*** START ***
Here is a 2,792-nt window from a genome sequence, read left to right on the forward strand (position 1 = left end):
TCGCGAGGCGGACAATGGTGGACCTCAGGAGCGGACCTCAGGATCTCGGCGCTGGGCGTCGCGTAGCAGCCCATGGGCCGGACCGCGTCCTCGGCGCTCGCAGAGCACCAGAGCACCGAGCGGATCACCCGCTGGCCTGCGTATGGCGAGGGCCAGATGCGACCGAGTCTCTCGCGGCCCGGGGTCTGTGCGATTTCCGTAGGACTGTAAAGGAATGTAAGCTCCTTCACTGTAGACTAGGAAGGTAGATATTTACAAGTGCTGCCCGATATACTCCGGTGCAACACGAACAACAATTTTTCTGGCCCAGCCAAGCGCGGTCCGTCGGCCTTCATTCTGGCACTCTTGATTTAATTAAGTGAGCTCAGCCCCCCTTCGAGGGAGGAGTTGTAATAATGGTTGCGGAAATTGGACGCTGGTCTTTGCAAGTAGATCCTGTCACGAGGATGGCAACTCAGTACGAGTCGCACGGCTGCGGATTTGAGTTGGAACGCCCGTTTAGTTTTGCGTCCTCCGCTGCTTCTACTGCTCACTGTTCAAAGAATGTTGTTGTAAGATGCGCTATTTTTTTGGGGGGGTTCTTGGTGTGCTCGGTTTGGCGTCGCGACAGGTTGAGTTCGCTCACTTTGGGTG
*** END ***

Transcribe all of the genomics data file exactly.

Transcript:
Here is a 2,792-nt window from a genome sequence, read left to right on the forward strand (position 1 = left end):
TCGCGAGGCGGACAATGGTGGACCTCAGGAGCGGACCTCAGGATCTCGGCGCTGGGCGTCGCGTAGCAGCCCATGGGCCGGACCGCGTCCTCGGCGCTCGCAGAGCACCAGAGCACCGAGCGGATCACCCGCTGGCCTGCGTATGGCGAGGGCCAGATGCGACCGAGTCTCTCGCGGCCCGGGGTCTGTGCGATTTCCGTAGGACTGTAAAGGAATGTAAGCTCCTTCACTGTAGACTAGGAAGGTAGATATTTACAAGTGCTGCCCGATATACTCCGGTGCAACACGAACAACAATTTTTCTGGCCCAGCCAAGCGCGGTCCGTCGGCCTTCATTCTGGCACTCTTGATTTAATTAAGTGAGCTCAGCCCCCCTTCGAGGGAGGAGTTGTAATAATGGTTGCGGAAATTGGACGCTGGTCTTTGCAAGTAGATCCTGTCACGAGGATGGCAACTCAGTACGAGTCGCACGGCTGCGGATTTGAGTTGGAACGCCCGTTTAGTTTTGCGTCCTCCGCTGCTTCTACTGCTCACTGTTCAAAGAATGTTGTTGTAAGATGCGCTATTTTTTTGGGGGGGTTCTTGGTGTGCTCGGTTTGGCGTCGCGACAGGTTGAGTTCGCTCACTTTGGGTG